Cavalli is a rather neglected composer. Something like thirty of his operas exist but few are ever performed and only one, La Calisto, appears at all frequently. It’s hard to see why. He was Monteverdi’s pupil and a worthy successor whose work was decidedly popular in his lifetime. It’s even harder to see why a work like Elena could have been ignored for 350 years before being revived at the Aix en Provence Festival in 2013. It’s really got the same things going for it as Il coronazione di Poppea. There’s sex, homoeroticism, mythology, cross dressing, a weird (Shakespearean?) mix of the serious and the comic and some really lovely music. The only downside I can see is a rather convoluted plot and the fact that one of the leading roles was written for a high castrato.
Cavalli’s Giasone is a bit of a peculiar piece, It’s based on parts of the Jason/Medea/Golden Fleece story but it’s at heart a comedy. It was wildly popular in the 17th century then pretty much lapsed into obscurity though there is one recording available on DVD. It provides quite a lot of opportunity for sight gags and spectacle so one had to wonder how well it would play in a concert version as presented by the Toronto Consort last night. Actually they did quite well with it but let’s take a step back to talk about the piece for a minute. Continue reading →
There’s quite a lot happening before the COC season kicks off again with the opening of Handel’s Hercules on April 5th. Here are some of the highlights including several rarities.
On March 22nd at 7:30pm and 23rd at 3pm the Cantemus Singers are putting on a concert performance of Purcell’s The Fairie Queene at the Church of the Holy Trinity. The cast includes Iris Krizmanic, soprano (Juno); Maria Soulis, soprano (Mopsa); and Michael Pius Taylor, tenor (Phoebus). Tickets are $20; $15(sr/st); $10(child).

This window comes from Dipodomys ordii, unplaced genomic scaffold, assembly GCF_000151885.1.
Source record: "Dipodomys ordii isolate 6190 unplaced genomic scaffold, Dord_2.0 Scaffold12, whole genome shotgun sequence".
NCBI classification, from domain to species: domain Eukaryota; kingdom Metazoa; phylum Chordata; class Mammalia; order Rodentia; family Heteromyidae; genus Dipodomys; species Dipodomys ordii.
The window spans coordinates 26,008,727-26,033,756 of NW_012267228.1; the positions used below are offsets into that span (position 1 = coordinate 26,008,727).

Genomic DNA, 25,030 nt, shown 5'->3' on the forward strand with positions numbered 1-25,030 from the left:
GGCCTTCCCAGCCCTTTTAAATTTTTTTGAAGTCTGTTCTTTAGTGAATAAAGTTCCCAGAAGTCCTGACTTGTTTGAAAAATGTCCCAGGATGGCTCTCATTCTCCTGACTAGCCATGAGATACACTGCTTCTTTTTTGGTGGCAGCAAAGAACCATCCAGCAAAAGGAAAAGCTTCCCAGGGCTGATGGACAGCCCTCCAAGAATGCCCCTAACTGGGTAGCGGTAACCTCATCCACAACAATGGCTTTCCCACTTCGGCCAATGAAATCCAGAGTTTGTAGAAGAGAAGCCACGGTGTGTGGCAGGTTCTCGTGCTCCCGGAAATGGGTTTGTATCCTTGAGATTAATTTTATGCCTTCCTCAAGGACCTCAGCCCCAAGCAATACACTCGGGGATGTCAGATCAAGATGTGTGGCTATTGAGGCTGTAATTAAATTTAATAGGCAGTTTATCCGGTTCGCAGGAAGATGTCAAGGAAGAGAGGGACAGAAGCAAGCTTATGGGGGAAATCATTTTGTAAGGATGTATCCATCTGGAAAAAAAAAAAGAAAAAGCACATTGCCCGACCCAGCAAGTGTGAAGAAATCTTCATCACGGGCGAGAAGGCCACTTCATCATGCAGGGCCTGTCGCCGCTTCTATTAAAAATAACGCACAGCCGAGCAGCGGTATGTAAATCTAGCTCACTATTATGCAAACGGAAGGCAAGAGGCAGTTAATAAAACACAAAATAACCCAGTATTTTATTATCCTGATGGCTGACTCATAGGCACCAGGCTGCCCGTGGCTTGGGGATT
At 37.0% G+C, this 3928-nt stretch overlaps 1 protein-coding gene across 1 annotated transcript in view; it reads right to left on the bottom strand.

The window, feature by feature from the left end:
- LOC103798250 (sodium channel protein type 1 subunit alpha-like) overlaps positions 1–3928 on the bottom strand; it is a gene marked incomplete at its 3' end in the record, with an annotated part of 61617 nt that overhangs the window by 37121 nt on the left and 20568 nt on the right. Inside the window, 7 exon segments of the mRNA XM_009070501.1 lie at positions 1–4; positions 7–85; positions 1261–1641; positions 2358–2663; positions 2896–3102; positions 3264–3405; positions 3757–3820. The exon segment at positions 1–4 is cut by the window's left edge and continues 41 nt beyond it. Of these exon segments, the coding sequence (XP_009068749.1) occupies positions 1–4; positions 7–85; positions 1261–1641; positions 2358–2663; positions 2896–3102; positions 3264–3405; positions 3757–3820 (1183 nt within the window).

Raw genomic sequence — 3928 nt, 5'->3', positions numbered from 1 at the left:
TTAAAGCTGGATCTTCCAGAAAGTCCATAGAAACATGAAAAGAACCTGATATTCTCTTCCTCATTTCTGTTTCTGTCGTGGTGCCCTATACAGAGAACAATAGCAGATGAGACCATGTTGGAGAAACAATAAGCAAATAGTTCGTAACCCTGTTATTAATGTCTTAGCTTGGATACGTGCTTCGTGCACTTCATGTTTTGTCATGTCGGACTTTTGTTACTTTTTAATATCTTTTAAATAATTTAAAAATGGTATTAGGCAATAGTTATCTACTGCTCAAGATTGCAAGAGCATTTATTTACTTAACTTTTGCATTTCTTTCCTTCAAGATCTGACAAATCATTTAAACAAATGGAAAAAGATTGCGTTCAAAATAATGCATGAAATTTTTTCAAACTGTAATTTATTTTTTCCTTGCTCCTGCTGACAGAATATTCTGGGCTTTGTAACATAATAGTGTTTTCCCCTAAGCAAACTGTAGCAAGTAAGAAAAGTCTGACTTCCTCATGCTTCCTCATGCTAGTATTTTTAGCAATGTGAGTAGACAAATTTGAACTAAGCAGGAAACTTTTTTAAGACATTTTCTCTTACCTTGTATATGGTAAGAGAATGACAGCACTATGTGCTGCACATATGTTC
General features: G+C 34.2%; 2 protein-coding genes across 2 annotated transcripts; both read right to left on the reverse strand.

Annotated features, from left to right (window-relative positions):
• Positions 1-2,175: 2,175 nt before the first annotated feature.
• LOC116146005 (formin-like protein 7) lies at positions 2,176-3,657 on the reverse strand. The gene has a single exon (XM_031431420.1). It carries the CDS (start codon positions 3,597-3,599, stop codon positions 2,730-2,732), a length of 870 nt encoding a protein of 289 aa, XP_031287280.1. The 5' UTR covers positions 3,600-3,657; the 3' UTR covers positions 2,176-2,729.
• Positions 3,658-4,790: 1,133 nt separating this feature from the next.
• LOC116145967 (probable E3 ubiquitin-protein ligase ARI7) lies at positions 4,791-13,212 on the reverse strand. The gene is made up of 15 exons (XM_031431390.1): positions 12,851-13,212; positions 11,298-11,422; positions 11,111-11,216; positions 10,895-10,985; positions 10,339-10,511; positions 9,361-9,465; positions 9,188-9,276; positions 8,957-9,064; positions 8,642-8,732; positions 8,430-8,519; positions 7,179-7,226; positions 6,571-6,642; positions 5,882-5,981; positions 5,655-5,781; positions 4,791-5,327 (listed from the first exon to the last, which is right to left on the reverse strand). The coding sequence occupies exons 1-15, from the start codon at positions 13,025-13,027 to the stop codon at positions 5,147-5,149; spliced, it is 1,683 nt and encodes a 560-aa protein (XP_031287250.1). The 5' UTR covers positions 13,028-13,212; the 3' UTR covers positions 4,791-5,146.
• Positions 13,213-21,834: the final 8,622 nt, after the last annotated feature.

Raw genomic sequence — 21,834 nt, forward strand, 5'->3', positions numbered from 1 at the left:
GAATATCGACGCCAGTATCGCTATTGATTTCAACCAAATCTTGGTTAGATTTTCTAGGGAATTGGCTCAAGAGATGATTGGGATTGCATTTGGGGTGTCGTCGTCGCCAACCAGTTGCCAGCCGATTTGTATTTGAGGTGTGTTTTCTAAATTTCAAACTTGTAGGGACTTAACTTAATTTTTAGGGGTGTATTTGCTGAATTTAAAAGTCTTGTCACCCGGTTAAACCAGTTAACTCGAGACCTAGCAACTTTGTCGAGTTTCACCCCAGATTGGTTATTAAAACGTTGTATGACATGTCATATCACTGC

Oddly enough, given the post previous to this, Reiner Moritz’s essay in the booklet accompanying this recording of Cavalli’s La Didone brings up the Harnoncourt/Ponelle Monteverdi recordings as a precursor to what he sees as Bill Christie’s similar championing of Cavalli. I guess the big difference is that only three of Monteverdi’s operas survive while we have 27 of Cavalli’s. I think he may have a point though. It seems to me that 17th century Italian opera works on an aesthetic which is very in tune with today. The relative spareness and clarity of the music seems closer to Britten than to Verdi and the cynicism and explicit sexuality of the libretti closer to Anna Nicole than La Bohème.
Cavalli’s Il Giasone isn’t a work one sees performed often. It’s a peculiar beast. It’s about Jason and Medea and the Golden Fleece but has few of the elements of the version of the story that everone knows and everybody from Charpentier to Reimann has made into an opera. In Cavalli’s version Giasone has got Isifile, a princess of Lemnos, pregnant with twins and then gone off after the Golden Fleece. In Colchis he spends his time in bed with a mysterious local beauty, much to the disgust of Ercole who thinks he’s gone soft. Eventually Giasone works out that his squeeze is Medea and with her help defeats some monsters and grabs the fleece.
Last night was the first performance of this year’s production by the Glenn Gould Opera School at the Royal Conservatory.; the piece being Cavalli’s 1651 work La Calisto. It’s one of those mythologically based pieces with a rather convoluted plot. It starts with a prologue where various allegorical figures explain why Calisto, a nymph, should be immortalised as a constellation and then we flashback to the main action. Jove (natch) fancies Calisto who is a chaste (and chased) devotee of the virgin huntress Diana. With the help of Mercury Jove disguises himself as Diana and seduces Calisto. This makes Diana and Juno (inevitably) very unhappy and Calisto is turned into a bear by the Furies though Jove reassures her that she will end up as a star. Meanwhile there’s also sorts of stuff going on with Diana and a shepherd, Pan, assorted nymphs and a satyr. Various permutations of women playing men pretending to be women etc allow for all sorts of broad sexual humour plus goat on goat action. So it’s an odd blend of serious classical myth and pastoral farce that works better when it doesn’t try to be too intellectual.